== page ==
On Thursday, the Nashville Predators announced the signing of college free agent, Cole Smith. Never drafted into the NHL, Smith played four years at the University of North Dakota including 137 total NCAA games.
Smith’s entry-level contract is a one-year, two-way deal beginning in 2020-21.
By The Numbers
A product of Minnesota high school hockey, Cole Smith took the unusual route of playing two seasons in the Manitoba Junior Hockey League (MJHL) before coming to North Dakota’s campus as a soon-to-be 20-year old freshman.
After a stretch of five consecutive healthy scratches to begin his collegiate career, Smith went on to play four seasons for the Fighting Hawks appearing in 137 games, scoring 24 career goals and 51 career points. By counting stats, Smith’s senior campaign was his best; he finished eighth on the team in scoring (18) and fifth on the team in goals (11).
As my colleague Bryan noted earlier, Smith scored at a 0.47 primary point-per-game pace this season - both at even-strength and in all situations - which lands him sixth among all Fighting Hawks’ forwards. Most notably, 13 of Smith’s 18 points this year were primary ones scored at even-strength, and he added three power play goals and one shorthanded tally.
Primarily relied on for his defensive abilities, it’s unsurprising the Smith (-11.50%) and his two linemates - Gain Hain (-11.95%) and Mark Senden (13.96%) - had three of the four lowest relative goals-for rates at even-strength for North Dakota this season.
Cole Smith has also been tabbed by the National Collegiate Hockey Conference’s (NCHC) as a finalist for this year’s best defensive forward award. Brad Schlossman of the Grand Forks Herald pointed out that four of the award’s five previous winners have gone on to play in the NHL (although all of them scored at significantly higher rates than Smith did in the NCAA).
The Scouting Tape
When you watch Cole Smith’s game, the type of game he’s successful at immediately stands out. He understands how passing lanes develop and close well, is an annoying presence (in a good way) on the forecheck and provides hard-to-move net-front positioning.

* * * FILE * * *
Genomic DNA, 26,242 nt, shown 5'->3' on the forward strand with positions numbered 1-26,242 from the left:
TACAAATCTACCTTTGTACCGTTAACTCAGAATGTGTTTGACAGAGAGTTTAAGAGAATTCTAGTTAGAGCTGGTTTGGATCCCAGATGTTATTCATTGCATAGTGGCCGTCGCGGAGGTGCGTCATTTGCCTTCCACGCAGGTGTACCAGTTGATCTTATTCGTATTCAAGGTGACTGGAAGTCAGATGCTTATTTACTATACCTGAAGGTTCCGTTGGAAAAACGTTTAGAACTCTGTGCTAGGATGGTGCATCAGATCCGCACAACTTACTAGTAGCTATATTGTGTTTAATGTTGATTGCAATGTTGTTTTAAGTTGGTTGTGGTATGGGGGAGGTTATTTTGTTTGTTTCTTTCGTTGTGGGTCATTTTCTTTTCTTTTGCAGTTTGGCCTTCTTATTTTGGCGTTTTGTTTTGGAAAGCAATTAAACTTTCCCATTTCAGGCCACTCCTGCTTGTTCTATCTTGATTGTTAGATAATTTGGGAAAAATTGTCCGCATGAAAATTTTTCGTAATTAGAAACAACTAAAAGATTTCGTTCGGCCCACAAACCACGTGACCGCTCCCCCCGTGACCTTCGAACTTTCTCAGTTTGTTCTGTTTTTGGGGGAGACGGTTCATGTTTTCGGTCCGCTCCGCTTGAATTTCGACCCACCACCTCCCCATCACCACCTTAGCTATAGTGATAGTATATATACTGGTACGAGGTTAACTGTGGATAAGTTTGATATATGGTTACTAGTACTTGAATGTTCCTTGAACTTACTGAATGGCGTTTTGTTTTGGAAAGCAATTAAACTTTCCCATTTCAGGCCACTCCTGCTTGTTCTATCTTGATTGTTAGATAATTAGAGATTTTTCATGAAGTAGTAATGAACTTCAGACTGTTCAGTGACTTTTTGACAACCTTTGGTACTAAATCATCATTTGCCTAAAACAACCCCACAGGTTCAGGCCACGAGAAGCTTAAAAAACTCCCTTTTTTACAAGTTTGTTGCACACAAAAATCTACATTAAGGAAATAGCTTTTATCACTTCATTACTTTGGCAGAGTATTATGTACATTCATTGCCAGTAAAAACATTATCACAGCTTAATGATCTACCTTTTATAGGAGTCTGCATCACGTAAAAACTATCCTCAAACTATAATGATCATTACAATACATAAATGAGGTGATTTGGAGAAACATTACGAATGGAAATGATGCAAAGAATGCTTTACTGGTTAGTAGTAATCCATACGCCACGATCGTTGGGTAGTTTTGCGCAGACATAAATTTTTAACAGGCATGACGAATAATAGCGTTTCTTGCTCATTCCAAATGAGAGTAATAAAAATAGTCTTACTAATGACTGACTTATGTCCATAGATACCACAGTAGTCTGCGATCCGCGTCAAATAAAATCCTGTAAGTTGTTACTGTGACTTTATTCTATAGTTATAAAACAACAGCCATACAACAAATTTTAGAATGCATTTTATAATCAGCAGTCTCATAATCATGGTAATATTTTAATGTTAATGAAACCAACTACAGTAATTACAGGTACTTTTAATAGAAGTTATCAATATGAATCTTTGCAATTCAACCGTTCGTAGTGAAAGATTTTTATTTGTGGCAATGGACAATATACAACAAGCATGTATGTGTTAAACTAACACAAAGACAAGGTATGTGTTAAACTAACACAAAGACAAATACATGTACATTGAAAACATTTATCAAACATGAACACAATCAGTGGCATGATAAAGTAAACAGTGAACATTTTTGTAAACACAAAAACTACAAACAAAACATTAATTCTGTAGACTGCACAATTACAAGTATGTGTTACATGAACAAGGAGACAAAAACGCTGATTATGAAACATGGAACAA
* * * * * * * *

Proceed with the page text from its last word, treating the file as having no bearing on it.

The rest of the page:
In the clip above, Smith (#26, black) demonstrates how effectively he can use his big frame on the forecheck. His skating stride may come off as wonky as he chases the puck through the neutral zone and that’s common for someone standing 6’3”, but he does have good form in his push-offs and his strength allows him to win a puck battle he is out-numbered for.
The benefit of Smith’s wingspan is his ability to seal off passing or skating lanes as opposing teams are breaking out of the zone ore looking to gain entry on the power play. In the clip above, notice how he adjusts to the puck-carrier as soon as he hits the ice and forces a turnover with his stick and then body positioning which ultimately leads to a controlled zone entry.
Smith adds value on special teams, too. On the penalty kill shown above, I love how he attacks the puck along the wall with his stick consistently blocking Omaha’s bailout pass to the point. He essentially forces the opposition to give up the puck since the remaining Omaha skaters are too concentrated near the net. But his smart shorthanded play doesn’t stop there; he capitalizes on the turnover and executes a smart zone exit without panicking and is eventually rewarded with a shorthanded assist.
One of my favorite aspects of Smith’s special teams play is the net-front presence he is on the mad-advantage. What’s noticeable is that it’s not stagnant positioning, rather he’s constantly shifting laterally and adjusting his stick. This is so he doesn’t force his teammates to shoot through him and so he can better respond to rebounds or deflections.
Smith, despite executing sound technical skating ability, isn’t the quickest forward on the ice. It’s not so much a product of his push-off motion but maybe more his size. He also may not be the most effective “Forward-1” on zone entries. Regardless, he can be a solid minor-league addition who rotates well on special teams units and provides intelligent and obnoxious (in a good way) defensive play.
Smith’s signing age for his entry-level contract is 24 meaning he was eligible for just a one-year deal. That contract carries a cap hit of $792.5K with a $92.5K signing bonus and $132.5K in potential performance bonuses.
Smith’s salary in the minors will be $70K, and he will be a restricted free agent next summer.